"Paint It Black II": A personal exhibition by Art Allmägi ({{commentsTotal}})

"Paint it Black II" by Art Allmägi at TARTMUS. Source: (TARTMUS.ee)

Art Allmägi’s exhibition "Paint it Black II" opens at the Tartu Art Museum on Friday this week. Allmägi has based his haunting work on a Russian law introduced in 2015 that allows the country’s military to obfuscate the circumstances of soldiers’ deaths.

TARTMUS Tartu Art Museum, Raekoja plats 18, Tartu
Opens Sept. 29, on until Jan. 14

The narrative installation winds through the museum's ground floor. It was inspired by Russian politics and uses Allmägi's signature flamboyant aesthetics. It's a conceptual continuation of Allmägi's previous exhibitions, "Cold War" and "Paint it Black."

The starting point of the exhibition is a Russian law passed in 2015 that classifies the causes of death of soldiers. Though completely sweeping a soldier's death under the rug is difficult, it is still relatively easy to manipulate the circumstances, making it possible to claim that the person in question had been on vacation when they died, and so on.

Such deaths were reported eerily frequently after supposed separatists started their civil war against the Ukrainian state, for instance, and have since been a reason for protests in Russia both by opposition politicians as well as relatives of the deceased.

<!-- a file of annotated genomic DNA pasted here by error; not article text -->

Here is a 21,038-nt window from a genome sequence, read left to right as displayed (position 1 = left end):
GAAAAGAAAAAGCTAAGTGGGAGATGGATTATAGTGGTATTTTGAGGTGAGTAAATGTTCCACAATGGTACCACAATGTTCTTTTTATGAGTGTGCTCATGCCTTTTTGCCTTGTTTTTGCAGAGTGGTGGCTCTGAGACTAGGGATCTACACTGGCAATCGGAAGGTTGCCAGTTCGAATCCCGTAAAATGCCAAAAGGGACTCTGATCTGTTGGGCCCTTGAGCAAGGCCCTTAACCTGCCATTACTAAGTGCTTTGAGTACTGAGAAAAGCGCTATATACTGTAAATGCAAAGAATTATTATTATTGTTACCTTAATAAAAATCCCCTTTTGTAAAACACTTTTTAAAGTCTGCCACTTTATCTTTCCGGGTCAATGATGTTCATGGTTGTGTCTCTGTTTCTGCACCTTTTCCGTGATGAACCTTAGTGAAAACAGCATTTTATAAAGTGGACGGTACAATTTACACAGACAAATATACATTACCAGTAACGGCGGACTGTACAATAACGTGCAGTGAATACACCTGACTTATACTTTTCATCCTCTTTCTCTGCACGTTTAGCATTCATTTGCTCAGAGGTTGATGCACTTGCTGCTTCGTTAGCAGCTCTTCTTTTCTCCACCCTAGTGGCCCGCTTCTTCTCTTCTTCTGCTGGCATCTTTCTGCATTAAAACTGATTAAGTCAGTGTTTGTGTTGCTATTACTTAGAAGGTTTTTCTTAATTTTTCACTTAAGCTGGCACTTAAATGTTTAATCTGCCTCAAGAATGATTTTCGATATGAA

Sometimes despite clearly identifiable gunshot wounds, members of the military are found to have died of a heart attack in their autopsy. In that context, human beings become a resource to be sent wherever to do whatever. The same laws also absolve the state, relieving it of any kind of responsibility towards the soldiers' families or the public.

Sensitive bits in these people's files are blacked out, and attempts to bring the truth to light are against the state's interests and punished. The secrecy thus created breeds paranoia and conspiracy theories that eat away at the social and intellectual substance of the country.

Art Allmägi, born 1983, is an Estonian sculptor and installation artist. He studied stone cutting and blacksmithing at Vana-Vigala Technical and Service School, and later studied at Tartu Art College and the Estonian Academy of Arts.

Editor: Dario Cavegn

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